I don't really like Gazpacho. Not even its cousin Cucumber Gazpacho. I think it's the impression I have of drinking salsa in my spoon, or maybe just the fact that I keep thinking how much more satisfying soup is when it's warm. And so it was that I'd never really come across a cold vegetable soup that I truly liked (cold strawberry soup, however, had me at hello). Sometimes, on a particularly hot summer day, I would even crave the idea of a cold vegetable soup, but never quite end up loving it when it came time to actually eat it.

Until now! Enter the avocado. 

Sunday, June 13, 2010

Lunch in Lyon

My recent lack of activity is mostly not due to laziness, and is certainly not due to a lack of food tales to tell, but is in very large part due to a week of vacation around France which fed and apéritif-ed me into a deep blog coma. It is only now, after a week of catching up on work and digestion, that I am able to crawl my way back to you.

Our trip included various villages of Provence, then Marseille, then Lyon, and a detour an hour out to the old Clément Family Farm. As we visited quite a bit of Clément's family, we were received with multi-course meals and flowing wine, and as we explored the gastronomic capital of France, we ate some serious restaurant meals. Serious in many ways. There was no messing around.

There are many meals and food moments that I could describe to you, like the one where I tried Os à Moelle (bone marrow) for the first time at the enormous Brasserie Georges in Lyon, or the Amarena Cherry Sundae at the little glacier across the street from a carousel in Marseille (whimsical, eh?). I could even rave to you about Clément's grandmother's homemade Vin de pêche (sweetened, peach-leaf infused wine). But, for (a) pure gratuitous shock value and (b) lack of photos of other food, we're gonna talk pig parts.

Saturday, May 29, 2010

Molasses Rhubarb Tartelettes

Fun fact: Rhubarb is a vegetable. And vegetables make some of the funnest desserts. Rhubarb is also very tart. Logically, therefore, it makes good tarts.

I've eaten rhubarb pie before -- I remember the first time I ate it, the rhubarb was very green, and the texture seemed so vegetal that I was very weirded out by my pie. But, as I'm making an effort to explore new produce, I decided to cook up some of my own and bought some rhubarb last weekend from a very puzzled man at a produce stand. What are you going to do with it?, he asked me in a fascinated but ashamed almost-whisper, as I'm sure a produce man selling rhubarb can lose face a bit by not knowing what it actually is.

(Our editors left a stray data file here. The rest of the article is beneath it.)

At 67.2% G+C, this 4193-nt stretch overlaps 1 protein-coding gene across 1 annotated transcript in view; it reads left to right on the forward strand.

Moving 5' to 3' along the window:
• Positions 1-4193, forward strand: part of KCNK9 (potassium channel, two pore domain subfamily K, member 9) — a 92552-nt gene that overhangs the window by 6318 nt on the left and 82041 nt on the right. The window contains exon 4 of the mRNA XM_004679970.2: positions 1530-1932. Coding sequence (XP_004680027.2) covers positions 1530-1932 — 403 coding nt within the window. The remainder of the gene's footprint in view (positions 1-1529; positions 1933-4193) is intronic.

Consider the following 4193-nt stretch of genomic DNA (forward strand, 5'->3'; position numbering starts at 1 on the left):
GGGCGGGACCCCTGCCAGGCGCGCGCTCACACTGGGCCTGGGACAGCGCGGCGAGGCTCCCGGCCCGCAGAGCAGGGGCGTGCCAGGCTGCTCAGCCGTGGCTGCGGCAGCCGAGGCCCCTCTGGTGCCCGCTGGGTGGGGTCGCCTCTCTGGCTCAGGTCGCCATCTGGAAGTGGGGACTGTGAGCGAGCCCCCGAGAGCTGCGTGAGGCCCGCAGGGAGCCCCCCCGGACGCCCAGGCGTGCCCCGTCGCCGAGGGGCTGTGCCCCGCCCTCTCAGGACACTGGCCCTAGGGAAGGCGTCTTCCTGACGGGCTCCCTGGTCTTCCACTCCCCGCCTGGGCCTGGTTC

Some restaurant guys had me get ahold of some for them, he explained, but I have no idea what it is. How does one cook this?

I must admit I was ill-equipped to really educate the produce man, but I was able to explain that it's very tart and people usually cook it with plenty of sugar to make desserts. I, personally, would be making tarts, I offered. Yes, I had already decided their sugary fate.

Sunday, May 23, 2010

A Leisurely Spring Breakfast

It's Spring! At last! Today it must have hit 80 degrees, and Spring produce is really finally showing up at my neighborhood farmer's market; or, more precisely, the omnipresent asparagus and strawberries are starting to come from France instead of Morocco. And a few exciting seasonal extras, such as rhubarb, are showing up here and there as well. So of course, this weekend, we had no choice but to come home with ALL OF THESE THINGS. 

It's a bit disappointing for me, actually, that one can go to one of the many Parisian farmer's markets and not buy a single thing that was grown within in the Ile-de-France region, or even the country! Even at the farmer's market, so much is imported, whether it be from neighboring countries like Spain, from the DOM-TOMS (overseas departments and territories, such as Guadeloupe), or just warmer, more southernly countries where stuff grows earlier and longer. I miss living in small town America where the goat farmer came every Saturday to peddle his wares, even if they were only green garlic and goat cheese with green garlic in it. In Paris, the markets are expansive and impressive and you can find so many things! But they lack that neighborly feeling, and that relationship with the physical terrain, that terroir that the French celebrate so. It's practically easier for me to find out where my vegetables come from when I buy them at the supermarket. How confusing for someone who tries to buy things responsibly and think about her carbon footprint!

But fortunately, now that the produce is starting to come from France, the vendors seem happy to advertise this fact. And I was happy to listen to them.

So today, we dug right into our Spring produce with a late breakfast of Fresh Chèvre and Dill Scrambled Eggs, Asparagus Salad, and Strawberry Scones.